Days before the US countrywide election (not only for the Oval Office) our democracy is leaning on what are called ‘down ballot’ races. Finally!
While national media indulge in the vicissitudes of the sleazy behavior and financial machinations of our two presidential candidates, local papers and broadcasters are making some last minute effort to help lowly citizens understand what choices we have in our own congressional and state races.
The very term ‘down ballot’ I find disturbing, implying as it does things less important, less worthy –like ‘going south’, a common trope for ‘failure’.
This belated attention to ‘down-ballot’ sums up the low priority given to hundreds of (non-presidential) races. Yet they are not insignificant. They include thousands of candidates running for the two houses of congress, the House of Representatives and the Senate, and for senate and assembly seats in 50 state legislatures. It’s the winners of these contests who make laws, who formulate environmental, agricultural, health, judicial and educational policies, who draw up budgets, and who are the real checks and balances on higher leadership. It is their ideals and their decisions which shape Americans’ day-to-day lives and our children’s futures.
I’m not the first one to note that democracy here is dysfunctional. What’s wrong with the Democratic Party? (I plead, to blank stares.) The Republican Party too. First, together they ensure that other parties, worthy but smaller, never become a serious challenge to their co-control. Second, both these major players are equally committed to the success of capitalist philosophy and the dominance of US military might across the globe.
The Democratic Party for all its moralizing and its intellectual chauvinism is well known to be notoriously negligent when campaigning beyond (and below) the presidential ticket; it seems to hibernate during what are called ‘off season’ (non-presidential) election years. Thus the loss of the Democratic majority in the House in 2010 and the Senate in 2014, resulting in influential committee chairs taken over by Republicans who could (and did) proceed to advance or withhold legislation in their own party’s interest. Thus we find ourselves with a blocked and bickering US Congress that also stonewalls President Obama’s attempts to lead.)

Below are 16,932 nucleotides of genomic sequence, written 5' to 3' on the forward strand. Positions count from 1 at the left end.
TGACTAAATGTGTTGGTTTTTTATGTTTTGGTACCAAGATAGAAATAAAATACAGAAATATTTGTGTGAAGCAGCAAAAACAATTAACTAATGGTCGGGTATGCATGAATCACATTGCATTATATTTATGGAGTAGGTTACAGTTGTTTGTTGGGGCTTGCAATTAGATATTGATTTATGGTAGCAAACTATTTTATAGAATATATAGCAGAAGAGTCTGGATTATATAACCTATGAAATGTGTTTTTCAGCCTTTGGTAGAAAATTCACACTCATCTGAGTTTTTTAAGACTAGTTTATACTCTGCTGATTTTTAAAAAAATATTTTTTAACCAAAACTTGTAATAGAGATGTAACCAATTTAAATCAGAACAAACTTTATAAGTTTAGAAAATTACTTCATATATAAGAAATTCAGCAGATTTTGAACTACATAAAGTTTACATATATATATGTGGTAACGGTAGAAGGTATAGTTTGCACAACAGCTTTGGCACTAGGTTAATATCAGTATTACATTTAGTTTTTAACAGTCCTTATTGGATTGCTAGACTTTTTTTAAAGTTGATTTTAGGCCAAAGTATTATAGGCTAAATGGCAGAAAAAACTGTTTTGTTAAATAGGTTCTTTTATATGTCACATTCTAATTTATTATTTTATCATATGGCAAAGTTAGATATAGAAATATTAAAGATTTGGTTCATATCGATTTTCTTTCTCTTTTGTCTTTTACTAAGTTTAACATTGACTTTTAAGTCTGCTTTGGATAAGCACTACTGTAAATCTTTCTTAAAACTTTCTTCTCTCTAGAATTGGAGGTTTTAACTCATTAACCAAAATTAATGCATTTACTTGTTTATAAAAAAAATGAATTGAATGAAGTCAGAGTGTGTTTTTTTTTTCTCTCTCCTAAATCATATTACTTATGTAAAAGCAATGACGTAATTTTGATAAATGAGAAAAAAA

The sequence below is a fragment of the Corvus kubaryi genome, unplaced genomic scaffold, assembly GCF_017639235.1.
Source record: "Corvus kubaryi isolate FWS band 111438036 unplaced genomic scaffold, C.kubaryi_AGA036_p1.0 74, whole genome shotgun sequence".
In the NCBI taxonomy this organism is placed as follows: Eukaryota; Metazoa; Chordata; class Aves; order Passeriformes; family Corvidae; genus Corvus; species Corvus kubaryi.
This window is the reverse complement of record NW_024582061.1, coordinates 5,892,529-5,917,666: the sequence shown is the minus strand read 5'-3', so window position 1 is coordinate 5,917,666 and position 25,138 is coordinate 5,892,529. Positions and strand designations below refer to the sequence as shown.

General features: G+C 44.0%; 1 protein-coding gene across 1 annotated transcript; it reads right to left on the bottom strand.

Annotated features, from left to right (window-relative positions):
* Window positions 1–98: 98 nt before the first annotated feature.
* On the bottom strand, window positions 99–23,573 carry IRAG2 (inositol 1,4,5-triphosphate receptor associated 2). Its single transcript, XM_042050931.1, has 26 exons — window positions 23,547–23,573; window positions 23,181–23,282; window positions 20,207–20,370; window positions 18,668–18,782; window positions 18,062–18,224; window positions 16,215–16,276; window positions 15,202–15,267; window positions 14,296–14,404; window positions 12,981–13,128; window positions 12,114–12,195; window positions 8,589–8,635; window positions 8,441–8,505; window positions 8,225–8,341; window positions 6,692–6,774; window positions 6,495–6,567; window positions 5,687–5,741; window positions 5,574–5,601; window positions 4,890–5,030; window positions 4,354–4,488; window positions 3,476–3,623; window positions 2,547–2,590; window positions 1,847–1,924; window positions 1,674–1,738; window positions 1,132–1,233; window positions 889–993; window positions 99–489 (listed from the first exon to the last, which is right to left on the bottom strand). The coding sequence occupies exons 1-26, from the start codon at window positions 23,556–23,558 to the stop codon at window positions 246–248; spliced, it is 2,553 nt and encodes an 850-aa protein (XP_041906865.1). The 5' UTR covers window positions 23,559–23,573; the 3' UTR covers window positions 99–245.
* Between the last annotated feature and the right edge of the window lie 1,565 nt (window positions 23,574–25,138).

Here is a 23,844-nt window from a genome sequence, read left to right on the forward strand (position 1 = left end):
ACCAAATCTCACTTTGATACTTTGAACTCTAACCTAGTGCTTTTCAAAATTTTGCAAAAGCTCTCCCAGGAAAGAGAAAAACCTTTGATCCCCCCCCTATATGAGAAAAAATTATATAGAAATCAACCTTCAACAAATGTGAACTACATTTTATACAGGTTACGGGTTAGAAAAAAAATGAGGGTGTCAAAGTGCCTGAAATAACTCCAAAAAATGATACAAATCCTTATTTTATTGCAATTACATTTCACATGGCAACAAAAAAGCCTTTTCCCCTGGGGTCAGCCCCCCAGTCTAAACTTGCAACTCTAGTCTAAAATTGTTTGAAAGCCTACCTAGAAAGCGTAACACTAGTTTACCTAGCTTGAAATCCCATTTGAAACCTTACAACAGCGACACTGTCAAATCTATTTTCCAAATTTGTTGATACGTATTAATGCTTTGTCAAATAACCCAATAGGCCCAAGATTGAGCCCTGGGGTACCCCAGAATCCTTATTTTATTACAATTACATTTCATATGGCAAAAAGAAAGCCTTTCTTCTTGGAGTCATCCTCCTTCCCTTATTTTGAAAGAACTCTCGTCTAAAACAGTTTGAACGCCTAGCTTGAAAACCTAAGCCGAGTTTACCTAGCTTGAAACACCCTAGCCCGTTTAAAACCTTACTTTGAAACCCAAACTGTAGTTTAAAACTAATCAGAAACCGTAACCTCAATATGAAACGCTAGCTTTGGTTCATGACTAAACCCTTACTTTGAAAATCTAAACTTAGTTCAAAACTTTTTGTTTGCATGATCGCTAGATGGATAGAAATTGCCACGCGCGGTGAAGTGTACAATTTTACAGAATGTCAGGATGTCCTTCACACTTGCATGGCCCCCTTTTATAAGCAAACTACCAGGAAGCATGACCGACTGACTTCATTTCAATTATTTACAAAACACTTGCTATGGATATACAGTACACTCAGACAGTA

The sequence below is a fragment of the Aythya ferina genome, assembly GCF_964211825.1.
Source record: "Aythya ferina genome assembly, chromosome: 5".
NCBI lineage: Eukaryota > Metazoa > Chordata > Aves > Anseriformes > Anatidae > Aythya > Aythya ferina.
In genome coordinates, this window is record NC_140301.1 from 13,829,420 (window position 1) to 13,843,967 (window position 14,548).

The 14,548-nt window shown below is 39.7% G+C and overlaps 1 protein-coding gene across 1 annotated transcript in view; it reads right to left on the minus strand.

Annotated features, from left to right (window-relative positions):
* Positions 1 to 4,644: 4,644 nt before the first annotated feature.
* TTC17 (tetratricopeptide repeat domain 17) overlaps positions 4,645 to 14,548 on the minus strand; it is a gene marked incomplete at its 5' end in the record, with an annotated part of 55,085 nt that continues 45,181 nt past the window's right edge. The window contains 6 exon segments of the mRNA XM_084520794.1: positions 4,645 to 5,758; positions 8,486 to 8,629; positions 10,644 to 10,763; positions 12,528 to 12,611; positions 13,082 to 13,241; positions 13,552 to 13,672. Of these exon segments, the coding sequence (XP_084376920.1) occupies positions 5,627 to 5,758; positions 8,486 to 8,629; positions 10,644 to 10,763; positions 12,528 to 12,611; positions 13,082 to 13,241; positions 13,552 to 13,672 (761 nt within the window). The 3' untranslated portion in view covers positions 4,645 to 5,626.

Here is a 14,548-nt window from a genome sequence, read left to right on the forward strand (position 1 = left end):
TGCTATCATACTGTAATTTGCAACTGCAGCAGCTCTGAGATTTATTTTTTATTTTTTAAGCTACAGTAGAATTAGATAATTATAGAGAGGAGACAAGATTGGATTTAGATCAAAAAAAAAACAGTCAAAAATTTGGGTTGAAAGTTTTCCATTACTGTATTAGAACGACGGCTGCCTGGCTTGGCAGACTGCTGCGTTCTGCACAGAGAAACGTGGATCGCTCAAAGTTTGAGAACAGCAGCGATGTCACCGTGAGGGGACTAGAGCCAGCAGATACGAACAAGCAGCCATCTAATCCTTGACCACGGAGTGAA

The brilliant and tireless civics educator Ralph Nader details this unhappy history in a recent article. An outstanding intellectual and civic campaigner, Nader asks why we repeatedly let this happen.
Even in these last hours of this shameful demonstration of how our democracy has deteriorated, when some local candidates are desperately trying to wade through their parties’ muck to inform voters about their personal values and qualifications and to discuss local concerns, they too are obliged to devote resources to countering lies and half truths broadcast by opponents. Local candidates are also distracted by media’s relentless questioning about Trump’s personal character and Clinton’s emails and lecture fees.
Like hundreds of thousands, probably millions, of citizens, I am deluged with campaign messages; rather than speak about policies, partisan campaigners like Moveon.org, DailyKOS, turnoutpac, DSCC (dscc.org) Senators Pelosi, Warren, Schumer and Sanders, the Committee of Concerned Scientists and more, plead for money to stave off the specter of a Trump victory.
People I meet and radio commentators I listen to heartily engage in gossip around the latest presidential contenders to the neglect of what’s happening in their own backyard. One example is WAMC Radio in Albany which, whereas it does a fine job covering state affairs for New York, Massachusetts, Vermont and Connecticut, during this election cycle it seems to ignore local elections while devoting excessive air time to the scandals (or potential scandals) related to presidential candidates.
Media, a major culprit in the deterioration of our democracy, focuses where the drama and dirt are, tapping into the abundant whistle blowers and cynics who feed this sleaze-hungry machine. For months media has gleefully joined the fray. With vigor and expectations of profit, it may have entertained us with this indisputably colorful circus. But with what aim, except to suck up our energy and crush our ideals.
Citizens are irresistibly drawn into the drama. As dismayed and despondent and exhausted as they are, they still feed off the daily revelations, caught in the whirl of twitter and facebook posts.
We may join the gossip but I suspect many are less and less inclined to vote. Come actual election day balloting at local stations may be meager.
Starting Friday one congressional campaign I ‘m familiar with is putting all its energy into what’s called GOTV—GetOutTheVote. In other words, just get people to the polls next Tuesday!